Facebook, in their now traditional goal of taking on big data problems, solving them and then open sourcing the result, have open-sourced Presto, a distributed SQL query engine “optimized for ad-hoc analysis at interactive speed”. This type of app is designed for the folks who need to work out what people who like chips and cheese and rock but dont like bagels or opera also have, statistically, in common. Its a simple enough question, but when you get up to Facebook scale, its a hard question to answer. This is the land of Hadoop and Hadoop has its own SQL-like query engine, Hive.
But unlike Hive which converts queries into MapReduce tasks saving intermediate results to disk, Presto has a query and execution engine which runs in memory and is pipelined through the network. Presto is implemented in Java for easy integration with other parts of Facebook that are also built in Java and compiles parts of queries down to bytecode, letting the JVM JIT compile to machine code to get the best out of the Java environment. Although it doesn’t need Hive, Presto does need a datasource for its queries and it includes a plugin for Hive, though it only uses the Hive metastore service, presumably to obtain structural information, and then accesses the data over HDFS.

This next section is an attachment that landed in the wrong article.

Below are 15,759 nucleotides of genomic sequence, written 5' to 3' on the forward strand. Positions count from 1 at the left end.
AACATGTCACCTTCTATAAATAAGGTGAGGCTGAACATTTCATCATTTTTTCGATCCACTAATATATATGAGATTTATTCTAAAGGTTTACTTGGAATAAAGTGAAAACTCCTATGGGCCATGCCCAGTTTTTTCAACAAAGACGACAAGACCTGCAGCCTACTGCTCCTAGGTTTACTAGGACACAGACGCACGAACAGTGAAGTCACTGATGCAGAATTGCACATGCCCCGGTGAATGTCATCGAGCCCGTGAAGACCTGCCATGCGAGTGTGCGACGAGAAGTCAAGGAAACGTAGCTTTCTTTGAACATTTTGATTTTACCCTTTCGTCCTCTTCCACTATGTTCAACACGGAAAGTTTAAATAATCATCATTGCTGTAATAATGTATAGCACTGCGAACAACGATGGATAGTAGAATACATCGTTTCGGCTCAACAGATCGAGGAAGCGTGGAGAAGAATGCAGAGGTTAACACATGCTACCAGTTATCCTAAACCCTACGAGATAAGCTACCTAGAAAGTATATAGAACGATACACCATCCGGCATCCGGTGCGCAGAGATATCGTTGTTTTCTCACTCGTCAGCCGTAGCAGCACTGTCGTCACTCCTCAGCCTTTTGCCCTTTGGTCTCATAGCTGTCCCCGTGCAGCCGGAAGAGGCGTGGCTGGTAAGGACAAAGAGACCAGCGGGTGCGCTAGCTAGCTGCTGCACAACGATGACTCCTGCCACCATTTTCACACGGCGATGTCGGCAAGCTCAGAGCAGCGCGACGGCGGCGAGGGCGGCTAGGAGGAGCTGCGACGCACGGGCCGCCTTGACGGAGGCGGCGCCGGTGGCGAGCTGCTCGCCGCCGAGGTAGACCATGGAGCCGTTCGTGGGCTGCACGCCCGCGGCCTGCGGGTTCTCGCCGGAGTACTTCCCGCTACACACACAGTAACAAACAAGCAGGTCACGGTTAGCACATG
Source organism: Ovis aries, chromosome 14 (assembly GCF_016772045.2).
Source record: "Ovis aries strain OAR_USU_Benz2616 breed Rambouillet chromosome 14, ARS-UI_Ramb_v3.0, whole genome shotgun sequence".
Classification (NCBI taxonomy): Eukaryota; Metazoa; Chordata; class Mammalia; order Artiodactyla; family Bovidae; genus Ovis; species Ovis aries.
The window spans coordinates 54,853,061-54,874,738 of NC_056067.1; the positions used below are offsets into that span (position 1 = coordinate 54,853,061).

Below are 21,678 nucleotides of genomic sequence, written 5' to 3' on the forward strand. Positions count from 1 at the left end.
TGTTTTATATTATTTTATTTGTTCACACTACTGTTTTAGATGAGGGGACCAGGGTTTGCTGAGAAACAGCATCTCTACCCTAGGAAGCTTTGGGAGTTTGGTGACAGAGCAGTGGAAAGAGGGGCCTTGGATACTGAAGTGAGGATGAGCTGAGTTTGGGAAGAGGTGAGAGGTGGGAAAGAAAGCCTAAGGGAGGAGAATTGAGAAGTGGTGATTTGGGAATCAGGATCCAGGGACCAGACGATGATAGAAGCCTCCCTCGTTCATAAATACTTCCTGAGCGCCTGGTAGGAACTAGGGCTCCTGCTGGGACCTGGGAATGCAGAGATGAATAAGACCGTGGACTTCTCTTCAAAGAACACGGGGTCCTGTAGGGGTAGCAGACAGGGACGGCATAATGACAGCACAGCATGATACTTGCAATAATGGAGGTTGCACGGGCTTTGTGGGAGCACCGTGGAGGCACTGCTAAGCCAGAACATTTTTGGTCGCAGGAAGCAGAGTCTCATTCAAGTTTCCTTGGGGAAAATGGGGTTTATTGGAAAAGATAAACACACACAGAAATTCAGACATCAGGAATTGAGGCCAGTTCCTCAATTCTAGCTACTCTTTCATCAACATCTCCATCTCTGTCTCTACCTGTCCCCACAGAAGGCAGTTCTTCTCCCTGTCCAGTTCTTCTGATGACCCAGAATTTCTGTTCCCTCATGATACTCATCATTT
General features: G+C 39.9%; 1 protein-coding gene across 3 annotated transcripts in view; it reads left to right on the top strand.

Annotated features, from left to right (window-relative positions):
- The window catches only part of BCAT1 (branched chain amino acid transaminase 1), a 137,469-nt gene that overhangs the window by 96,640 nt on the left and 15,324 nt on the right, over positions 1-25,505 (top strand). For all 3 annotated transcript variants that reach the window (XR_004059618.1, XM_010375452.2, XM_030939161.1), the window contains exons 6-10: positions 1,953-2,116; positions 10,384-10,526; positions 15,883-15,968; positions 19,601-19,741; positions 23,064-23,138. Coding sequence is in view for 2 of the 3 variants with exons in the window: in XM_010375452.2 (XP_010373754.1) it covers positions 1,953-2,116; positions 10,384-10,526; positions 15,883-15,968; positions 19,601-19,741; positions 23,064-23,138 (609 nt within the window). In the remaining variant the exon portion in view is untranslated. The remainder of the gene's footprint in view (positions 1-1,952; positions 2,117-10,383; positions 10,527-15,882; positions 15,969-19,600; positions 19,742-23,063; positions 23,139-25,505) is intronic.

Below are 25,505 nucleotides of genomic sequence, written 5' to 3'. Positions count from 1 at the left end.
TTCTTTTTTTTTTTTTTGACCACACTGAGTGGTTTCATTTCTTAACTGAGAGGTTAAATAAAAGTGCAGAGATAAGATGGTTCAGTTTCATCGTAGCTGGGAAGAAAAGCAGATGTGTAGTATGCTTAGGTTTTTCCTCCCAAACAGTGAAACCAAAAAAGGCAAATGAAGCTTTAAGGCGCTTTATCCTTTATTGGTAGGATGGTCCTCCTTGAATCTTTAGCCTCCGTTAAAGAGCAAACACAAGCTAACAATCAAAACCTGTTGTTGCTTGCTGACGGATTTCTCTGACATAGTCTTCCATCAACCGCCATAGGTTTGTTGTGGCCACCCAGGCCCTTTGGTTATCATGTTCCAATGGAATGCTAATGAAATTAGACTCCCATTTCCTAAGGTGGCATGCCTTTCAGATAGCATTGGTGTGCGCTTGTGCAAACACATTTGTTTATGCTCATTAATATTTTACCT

The Facebook announcement says “Presto is 10x better than Hive/MapReduce in terms of CPU efficiency and latency for most queries at Facebook” and has been in use internally since Spring of this year with multiple deployments and one cluster scaled to a thousand nodes. A thousand users actively use it with 30000 queries and processing a petabyte a day. Thats a good work out for any big data offering.
There’s plenty missing from Presto; various joins and aggregations are restricted and there’s no way to write results back into tables – they go straight to the client. Those issues, plus improved performance, query accelerators, hot cached data subsets and a high performance HBase connector are all on the roadmap for Presto.
Presto is licensed under the Apache License 2.0 but does not appear to be heading to the foundation with active development taking place around Facebook’s GitHub repository.